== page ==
Chef Fernando Reyes Barba, born in Mexico City, spent 18 years in the US before alighting in Bangkok at the end of 2012. He stands in his small open kitchen and runs me through some of the menu options at Senor Pico, a restaurant with its focus on fiesta as much as the food.
“I make three styles here – Tex-Mex, Cal-Mex and Mexican,” he says, explaining some of the differences. “Americans want big portions and plenty of cheese and other ingredients in their burritos, including rice, beans, meat and sour cream. In Mexico it’s farmers’ food, made using leftovers. And Mexican ceviche is raw. Americans want it fully cooked.”
Fernando is about to show me how to prepare Mexican ceviche, in Ceviche de Atun y Huachinango (citrusmarinated tuna and red snapper, B395). “In Mexican versions there are different marinades,” the chef says. In this case I’m using fresh lemon juice, but some people use tomato, coconut milk, or [the carbonated drink] Orange Crush, which actually tastes pretty good. Especially with shrimp.”
Fernando, in a white chef’s tunic with his name and the image of a gaucho stitched on the breast, checks over the ingredients – bell peppers, onions, fresh coriander, jalapeno and fish – all fine chopped and laid out in bowls. He mixes them together with lemon juice, tops with shredded cucumber, and seasons with salt and pepper to taste.
“You can use any seafood,” he says. “My mother would make this the day before to fully cook in the lemon juice, because you wouldn’t be as sure about the freshness of the fish. When you have the quality of fish we use here, that’s not necessary. Before serving I let it stand for five minutes for the cooking process to begin, so you can see the tuna flesh start to turn from a red colour to grey.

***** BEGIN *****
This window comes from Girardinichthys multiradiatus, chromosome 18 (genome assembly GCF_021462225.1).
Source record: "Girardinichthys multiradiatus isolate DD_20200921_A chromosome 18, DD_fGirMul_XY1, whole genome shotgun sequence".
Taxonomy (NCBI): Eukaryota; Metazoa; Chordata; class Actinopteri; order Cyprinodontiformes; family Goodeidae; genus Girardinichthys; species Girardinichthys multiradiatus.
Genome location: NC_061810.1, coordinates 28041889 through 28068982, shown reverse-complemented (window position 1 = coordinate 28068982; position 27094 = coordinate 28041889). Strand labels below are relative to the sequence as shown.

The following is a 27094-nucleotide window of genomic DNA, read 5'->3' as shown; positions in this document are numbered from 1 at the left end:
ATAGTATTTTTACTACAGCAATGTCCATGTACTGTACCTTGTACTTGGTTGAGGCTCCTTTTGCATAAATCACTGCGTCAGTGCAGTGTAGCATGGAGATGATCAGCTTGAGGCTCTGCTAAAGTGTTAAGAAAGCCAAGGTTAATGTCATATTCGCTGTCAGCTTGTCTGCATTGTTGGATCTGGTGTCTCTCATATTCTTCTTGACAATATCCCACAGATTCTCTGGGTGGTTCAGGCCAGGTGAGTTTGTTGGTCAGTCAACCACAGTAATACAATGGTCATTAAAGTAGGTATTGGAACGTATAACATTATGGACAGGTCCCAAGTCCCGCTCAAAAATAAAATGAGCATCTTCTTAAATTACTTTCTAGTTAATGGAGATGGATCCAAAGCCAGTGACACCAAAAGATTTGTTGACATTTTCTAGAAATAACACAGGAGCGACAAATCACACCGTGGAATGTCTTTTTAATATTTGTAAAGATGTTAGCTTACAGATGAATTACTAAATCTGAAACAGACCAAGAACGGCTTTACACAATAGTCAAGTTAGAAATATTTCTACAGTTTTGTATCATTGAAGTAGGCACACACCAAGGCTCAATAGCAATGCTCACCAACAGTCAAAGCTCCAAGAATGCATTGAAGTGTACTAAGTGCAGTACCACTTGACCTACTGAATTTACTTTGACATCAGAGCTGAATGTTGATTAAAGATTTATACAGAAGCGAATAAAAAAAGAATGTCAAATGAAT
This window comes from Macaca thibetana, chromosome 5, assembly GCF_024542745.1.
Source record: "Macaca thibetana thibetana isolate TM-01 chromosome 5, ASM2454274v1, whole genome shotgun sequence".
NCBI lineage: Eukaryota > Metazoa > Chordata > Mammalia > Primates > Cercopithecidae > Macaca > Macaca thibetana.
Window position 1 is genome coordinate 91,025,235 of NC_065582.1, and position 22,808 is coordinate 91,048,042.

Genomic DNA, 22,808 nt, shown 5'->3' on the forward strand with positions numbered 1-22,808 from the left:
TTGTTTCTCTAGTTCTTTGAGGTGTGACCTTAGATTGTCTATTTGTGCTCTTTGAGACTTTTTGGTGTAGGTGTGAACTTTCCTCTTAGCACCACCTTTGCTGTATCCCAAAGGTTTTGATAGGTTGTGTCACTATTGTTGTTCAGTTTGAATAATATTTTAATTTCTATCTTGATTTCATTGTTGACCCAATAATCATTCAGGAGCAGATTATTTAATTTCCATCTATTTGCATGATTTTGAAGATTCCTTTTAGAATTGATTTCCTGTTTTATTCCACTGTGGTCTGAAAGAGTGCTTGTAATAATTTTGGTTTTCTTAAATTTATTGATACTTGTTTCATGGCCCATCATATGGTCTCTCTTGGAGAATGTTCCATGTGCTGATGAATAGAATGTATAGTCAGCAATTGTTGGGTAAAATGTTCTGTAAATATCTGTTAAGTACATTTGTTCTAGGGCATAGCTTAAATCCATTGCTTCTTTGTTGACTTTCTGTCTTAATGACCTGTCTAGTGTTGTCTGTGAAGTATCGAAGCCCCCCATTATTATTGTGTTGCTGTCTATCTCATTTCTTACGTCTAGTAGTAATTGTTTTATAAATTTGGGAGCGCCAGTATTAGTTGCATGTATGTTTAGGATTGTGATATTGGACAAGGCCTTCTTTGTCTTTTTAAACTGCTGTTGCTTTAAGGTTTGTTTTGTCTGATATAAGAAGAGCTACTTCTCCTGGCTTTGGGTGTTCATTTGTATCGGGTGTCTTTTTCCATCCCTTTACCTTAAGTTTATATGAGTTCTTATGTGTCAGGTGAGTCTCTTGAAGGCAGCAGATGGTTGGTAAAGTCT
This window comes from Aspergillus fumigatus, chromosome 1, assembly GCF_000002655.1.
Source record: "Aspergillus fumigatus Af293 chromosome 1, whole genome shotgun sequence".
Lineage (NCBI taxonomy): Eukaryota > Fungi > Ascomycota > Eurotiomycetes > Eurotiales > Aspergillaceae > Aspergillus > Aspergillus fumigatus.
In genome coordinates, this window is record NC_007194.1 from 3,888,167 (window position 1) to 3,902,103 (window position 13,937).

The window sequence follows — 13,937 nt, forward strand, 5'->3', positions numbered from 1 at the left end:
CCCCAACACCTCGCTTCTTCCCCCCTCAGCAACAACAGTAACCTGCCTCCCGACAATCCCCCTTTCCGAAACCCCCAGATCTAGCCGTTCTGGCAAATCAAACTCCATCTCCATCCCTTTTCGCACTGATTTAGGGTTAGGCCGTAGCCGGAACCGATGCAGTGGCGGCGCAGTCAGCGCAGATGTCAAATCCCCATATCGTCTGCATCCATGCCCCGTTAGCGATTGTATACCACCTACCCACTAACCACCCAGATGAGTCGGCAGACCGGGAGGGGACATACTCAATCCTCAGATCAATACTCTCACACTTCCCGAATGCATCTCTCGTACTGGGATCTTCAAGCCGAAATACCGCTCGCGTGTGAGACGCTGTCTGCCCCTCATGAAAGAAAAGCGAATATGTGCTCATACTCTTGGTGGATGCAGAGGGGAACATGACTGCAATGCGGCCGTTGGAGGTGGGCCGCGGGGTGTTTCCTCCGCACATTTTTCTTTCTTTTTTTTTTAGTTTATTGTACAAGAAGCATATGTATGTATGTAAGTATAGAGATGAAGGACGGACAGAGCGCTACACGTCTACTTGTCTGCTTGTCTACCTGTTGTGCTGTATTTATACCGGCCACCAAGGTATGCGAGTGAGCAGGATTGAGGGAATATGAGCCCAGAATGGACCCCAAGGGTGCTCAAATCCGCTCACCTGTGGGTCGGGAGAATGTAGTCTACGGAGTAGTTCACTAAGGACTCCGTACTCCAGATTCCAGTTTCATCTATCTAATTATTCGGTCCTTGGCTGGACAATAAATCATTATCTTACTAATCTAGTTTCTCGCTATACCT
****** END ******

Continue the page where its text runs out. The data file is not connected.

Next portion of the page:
“If I make this for Mexicans I will put more jalapenos and lime juice; Spanish guys like a lot of coriander. If you want to use tomatoes it’s OK, but I recommend you take out the seeds.”
As it rests, Fernando cooks the tortilla chips, which are made locally by a Mexican guy: “He uses white corn flour from Mexico, which is why I like them.” On eating, the ceviche has that short telltale pinch of jalapenos, which only burns the lips and tongue briefly, and there’s a lot of coriander to back up the zesty lemon.
It’s ideal party food, good for sharing to the sounds of the Mexican Band, Maria Cafe, when diners might leave the table to dance a little mambo or salsa. “It’s the kind of dish you’ll find in places like Acapulco and Cancun, sold from a cart in the street, the same as here in Thailand,” Fernando says. “The Mexicans who work in Bangkok are very happy.”
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